Senate approves bill to ban aerial spraying of toxic chemicals

AUGUSTA – A bill from Senate President Troy Jackson, D-Allagash, to ban the aerial spraying of toxic herbicides, earned strong bipartisan support in the Senate on Monday. The vote was 19-14.


LD 125, “An Act To Prohibit the Aerial Spraying of Glyphosate and Other Synthetic Herbicides for the Purpose of Silviculture” would protect Maine workers, families, forests and streams from the adverse effects of these harmful chemicals. 


“In northern Maine, our environment is a critical part of who we are, what we do for work and where we spend our time. Aerial herbicide spraying puts all of that at risk for ourselves and future generations,” said President Jackson. “It’s simply a risk that we can’t afford to take so some large can generate a large profit in the short term. We must band together and ban this harmful practice, not protect the status quo.”


Aerial herbicide spraying is used in the forestry industry by landowners to kill off less favorable trees to facilitate the growth of more profitable trees. This practice has continued despite the adverse effects these chemicals have on the local ecosystem, wildlife, neighboring lands, drinking water and the health of the people working in the Maine woods. 


Glyphosate, the central ingredient in many herbicides, has been banned in several towns, cities, states and countries over the past few years due to links to cancer. The World Health Organization’s International Agency on the Research of Cancer has declared the chemical “probably carcinogenic to humans.” Germany is the most recent country to move in this direction. The use of aerial herbicides has been banned locally in some areas of the state, including President Jackson’s hometown of Allagash


“There is growing evidence that glyphosate — the central chemical used in aerial herbicide spraying — is harmful to humans and animals. Not only has it been linked to negative health outcomes including reduced liver and kidney function, endocrine disruption, chromosomal damage and damage to fetal development, but the manufacturer has doled out more than $10 billion in settlements to people harmed by the chemical,” said Sen. Chloe Maxmin, D-Nobleboro, a cosponsor of the legislation. “When there are other safe and effective ways to manage growth, we owe it to Maine people and small businesses to help them protect themselves and their products by banning this practice.”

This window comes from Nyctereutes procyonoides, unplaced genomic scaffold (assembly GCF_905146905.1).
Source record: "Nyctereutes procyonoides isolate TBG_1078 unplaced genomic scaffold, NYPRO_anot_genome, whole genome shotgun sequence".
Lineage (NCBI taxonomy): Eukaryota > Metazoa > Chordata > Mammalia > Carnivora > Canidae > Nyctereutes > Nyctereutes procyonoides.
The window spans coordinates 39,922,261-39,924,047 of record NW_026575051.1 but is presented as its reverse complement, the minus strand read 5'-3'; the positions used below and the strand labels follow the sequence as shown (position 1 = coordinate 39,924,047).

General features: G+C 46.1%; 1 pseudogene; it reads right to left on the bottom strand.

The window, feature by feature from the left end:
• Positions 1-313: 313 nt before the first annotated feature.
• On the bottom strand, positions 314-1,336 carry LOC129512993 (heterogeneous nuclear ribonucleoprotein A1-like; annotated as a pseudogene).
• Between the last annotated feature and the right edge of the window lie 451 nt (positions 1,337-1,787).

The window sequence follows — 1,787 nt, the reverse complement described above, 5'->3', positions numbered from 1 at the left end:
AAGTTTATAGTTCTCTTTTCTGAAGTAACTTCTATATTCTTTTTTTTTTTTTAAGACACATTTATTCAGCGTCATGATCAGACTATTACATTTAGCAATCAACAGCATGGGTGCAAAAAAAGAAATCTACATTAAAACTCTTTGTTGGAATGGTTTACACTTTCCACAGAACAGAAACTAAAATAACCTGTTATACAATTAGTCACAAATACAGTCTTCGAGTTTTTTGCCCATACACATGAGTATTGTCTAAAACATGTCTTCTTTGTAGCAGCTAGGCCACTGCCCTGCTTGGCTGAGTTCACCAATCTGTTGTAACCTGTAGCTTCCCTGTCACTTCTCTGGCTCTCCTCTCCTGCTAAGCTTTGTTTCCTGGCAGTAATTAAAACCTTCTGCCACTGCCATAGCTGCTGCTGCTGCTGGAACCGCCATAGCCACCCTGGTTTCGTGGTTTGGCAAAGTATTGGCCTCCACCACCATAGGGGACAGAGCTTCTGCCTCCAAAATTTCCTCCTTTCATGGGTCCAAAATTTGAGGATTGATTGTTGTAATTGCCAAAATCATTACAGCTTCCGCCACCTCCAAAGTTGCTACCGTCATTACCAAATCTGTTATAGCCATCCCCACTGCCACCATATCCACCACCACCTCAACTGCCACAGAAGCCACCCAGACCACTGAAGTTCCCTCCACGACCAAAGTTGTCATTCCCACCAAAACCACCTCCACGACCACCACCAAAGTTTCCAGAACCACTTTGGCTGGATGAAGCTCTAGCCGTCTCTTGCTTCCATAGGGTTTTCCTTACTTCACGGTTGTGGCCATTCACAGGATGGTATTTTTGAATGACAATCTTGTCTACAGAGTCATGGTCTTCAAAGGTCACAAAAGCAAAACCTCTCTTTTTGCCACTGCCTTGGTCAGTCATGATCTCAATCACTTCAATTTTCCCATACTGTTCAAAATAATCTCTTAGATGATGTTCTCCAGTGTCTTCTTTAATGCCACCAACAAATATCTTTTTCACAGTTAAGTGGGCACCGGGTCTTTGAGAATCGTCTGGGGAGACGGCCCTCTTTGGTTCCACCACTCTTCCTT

Thousands of lawsuits have been filed against the company Bayer, which develops, manufactures and sells the prominent weed killer Roundup. The lawsuits allege Bayer failed to warn consumers about the dangers of their products, specifically, the patented synthetic herbicide glyphosate. 


President Jackson’s bill has the support of loggers, farmers and advocates, including the Maine Organic Farmers and Gardeners Association, Maine Public Health Association, Physicians for Social Responsibility – Maine Chapter, Defend Our Health, Maine Wilderness Guides Organization and the Environmental Priorities Coalition. Maine’s Environmental Priorities Coalition is a partnership of 32 environmental, conservation and public health organizations representing more than 100,000 members who want to protect the good health, good jobs, and quality of life that our environment provides.


LD 125 will now go before the House for a vote.


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